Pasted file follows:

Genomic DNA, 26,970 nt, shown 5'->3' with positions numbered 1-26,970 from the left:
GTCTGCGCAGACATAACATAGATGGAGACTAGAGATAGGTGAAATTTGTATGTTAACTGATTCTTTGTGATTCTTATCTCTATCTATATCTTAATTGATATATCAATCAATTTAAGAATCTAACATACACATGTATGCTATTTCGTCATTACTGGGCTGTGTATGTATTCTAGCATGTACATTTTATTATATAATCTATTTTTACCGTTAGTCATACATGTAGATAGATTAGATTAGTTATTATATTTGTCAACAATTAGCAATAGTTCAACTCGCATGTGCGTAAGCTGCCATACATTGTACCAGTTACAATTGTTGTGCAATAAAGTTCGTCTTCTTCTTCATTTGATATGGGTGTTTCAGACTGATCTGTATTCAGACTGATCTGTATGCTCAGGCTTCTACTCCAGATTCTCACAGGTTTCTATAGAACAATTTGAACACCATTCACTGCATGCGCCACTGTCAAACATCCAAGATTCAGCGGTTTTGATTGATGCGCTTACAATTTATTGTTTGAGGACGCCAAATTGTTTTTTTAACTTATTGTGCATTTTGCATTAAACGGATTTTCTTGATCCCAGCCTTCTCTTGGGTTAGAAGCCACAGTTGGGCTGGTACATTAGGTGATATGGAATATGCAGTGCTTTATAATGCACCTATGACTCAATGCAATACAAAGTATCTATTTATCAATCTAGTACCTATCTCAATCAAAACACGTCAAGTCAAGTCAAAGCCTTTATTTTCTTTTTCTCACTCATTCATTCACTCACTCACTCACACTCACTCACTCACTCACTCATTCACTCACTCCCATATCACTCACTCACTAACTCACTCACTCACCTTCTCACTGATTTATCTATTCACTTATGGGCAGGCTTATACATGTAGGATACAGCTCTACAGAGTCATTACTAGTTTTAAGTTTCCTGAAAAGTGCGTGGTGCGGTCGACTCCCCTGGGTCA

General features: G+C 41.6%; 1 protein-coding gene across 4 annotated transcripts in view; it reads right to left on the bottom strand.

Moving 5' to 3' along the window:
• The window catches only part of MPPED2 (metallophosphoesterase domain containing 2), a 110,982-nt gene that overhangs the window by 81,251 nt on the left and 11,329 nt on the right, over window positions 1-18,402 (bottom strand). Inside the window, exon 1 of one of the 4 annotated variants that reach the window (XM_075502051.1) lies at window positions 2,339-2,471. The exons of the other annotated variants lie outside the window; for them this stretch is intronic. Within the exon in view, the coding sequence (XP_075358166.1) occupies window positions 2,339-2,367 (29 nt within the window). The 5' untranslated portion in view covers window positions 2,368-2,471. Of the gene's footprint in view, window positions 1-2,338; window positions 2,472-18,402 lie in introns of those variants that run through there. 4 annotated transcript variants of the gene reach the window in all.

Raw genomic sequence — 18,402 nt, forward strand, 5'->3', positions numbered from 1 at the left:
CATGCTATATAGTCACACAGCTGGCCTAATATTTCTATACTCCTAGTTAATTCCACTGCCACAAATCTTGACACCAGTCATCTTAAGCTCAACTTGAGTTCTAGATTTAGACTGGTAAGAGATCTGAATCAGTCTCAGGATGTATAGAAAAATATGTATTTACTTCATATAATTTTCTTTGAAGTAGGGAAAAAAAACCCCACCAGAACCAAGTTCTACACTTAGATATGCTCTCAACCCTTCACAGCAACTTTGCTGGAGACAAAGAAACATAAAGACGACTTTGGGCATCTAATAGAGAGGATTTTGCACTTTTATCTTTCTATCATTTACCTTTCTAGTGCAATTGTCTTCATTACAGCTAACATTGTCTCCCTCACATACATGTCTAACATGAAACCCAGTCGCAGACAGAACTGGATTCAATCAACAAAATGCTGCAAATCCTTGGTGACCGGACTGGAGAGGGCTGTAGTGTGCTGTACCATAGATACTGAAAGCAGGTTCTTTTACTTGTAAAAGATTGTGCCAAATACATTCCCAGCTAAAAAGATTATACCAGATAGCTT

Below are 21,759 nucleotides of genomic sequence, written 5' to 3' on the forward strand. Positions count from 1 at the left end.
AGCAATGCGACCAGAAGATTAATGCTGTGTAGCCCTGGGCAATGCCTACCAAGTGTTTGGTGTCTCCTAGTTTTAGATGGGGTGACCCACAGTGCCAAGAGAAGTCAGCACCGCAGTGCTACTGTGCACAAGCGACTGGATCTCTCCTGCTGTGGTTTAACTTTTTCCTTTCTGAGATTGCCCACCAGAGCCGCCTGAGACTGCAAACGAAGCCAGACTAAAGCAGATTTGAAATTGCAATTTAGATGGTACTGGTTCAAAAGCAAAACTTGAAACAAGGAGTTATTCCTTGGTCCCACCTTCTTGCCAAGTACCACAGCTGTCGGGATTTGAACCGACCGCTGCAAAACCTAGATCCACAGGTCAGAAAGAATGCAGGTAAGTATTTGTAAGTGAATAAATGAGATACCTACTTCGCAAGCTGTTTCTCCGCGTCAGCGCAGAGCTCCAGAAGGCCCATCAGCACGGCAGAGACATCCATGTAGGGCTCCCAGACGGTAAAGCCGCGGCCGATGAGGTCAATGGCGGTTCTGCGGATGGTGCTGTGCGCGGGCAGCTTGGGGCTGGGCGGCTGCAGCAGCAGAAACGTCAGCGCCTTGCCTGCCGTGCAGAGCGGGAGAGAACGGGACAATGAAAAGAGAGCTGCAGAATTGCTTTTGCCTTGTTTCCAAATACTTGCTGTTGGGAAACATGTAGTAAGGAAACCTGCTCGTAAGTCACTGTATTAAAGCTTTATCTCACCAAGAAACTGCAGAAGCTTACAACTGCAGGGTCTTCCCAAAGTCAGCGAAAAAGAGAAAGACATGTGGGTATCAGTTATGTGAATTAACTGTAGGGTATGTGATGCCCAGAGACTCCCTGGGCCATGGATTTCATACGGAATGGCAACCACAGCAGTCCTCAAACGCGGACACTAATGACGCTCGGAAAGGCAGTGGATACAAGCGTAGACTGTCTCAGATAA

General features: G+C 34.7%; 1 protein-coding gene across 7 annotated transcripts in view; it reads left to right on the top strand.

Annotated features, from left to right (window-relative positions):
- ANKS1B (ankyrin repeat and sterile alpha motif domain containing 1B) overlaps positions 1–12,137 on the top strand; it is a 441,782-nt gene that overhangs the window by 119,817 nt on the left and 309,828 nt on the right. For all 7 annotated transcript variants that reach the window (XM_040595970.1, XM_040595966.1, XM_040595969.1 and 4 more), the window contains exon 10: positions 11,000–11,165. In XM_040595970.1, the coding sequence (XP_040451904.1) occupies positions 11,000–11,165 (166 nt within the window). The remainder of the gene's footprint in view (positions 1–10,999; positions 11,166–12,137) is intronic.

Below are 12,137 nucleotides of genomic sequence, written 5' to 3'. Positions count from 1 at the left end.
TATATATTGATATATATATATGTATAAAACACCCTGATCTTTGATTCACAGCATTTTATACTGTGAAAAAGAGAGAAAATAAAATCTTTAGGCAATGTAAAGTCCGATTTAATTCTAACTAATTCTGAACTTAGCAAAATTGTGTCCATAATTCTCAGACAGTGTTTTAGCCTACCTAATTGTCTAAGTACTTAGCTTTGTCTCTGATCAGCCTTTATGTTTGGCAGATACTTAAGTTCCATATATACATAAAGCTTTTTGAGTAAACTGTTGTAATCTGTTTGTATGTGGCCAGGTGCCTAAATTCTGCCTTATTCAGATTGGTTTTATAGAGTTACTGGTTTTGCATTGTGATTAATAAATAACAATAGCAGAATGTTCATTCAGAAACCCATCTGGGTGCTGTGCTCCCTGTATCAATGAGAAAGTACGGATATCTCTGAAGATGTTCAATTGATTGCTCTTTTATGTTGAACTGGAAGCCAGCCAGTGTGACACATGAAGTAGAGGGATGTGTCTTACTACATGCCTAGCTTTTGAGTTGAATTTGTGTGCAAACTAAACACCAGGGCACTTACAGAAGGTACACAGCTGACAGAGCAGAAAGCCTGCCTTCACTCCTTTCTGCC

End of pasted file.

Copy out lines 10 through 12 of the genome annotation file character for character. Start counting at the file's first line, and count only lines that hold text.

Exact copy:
General features: G+C 34.7%; 1 protein-coding gene across 7 annotated transcripts in view; it reads left to right on the top strand.

Annotated features, from left to right (window-relative positions):
- ANKS1B (ankyrin repeat and sterile alpha motif domain containing 1B) overlaps positions 1–12,137 on the top strand; it is a 441,782-nt gene that overhangs the window by 119,817 nt on the left and 309,828 nt on the right. For all 7 annotated transcript variants that reach the window (XM_040595970.1, XM_040595966.1, XM_040595969.1 and 4 more), the window contains exon 10: positions 11,000–11,165. In XM_040595970.1, the coding sequence (XP_040451904.1) occupies positions 11,000–11,165 (166 nt within the window). The remainder of the gene's footprint in view (positions 1–10,999; positions 11,166–12,137) is intronic.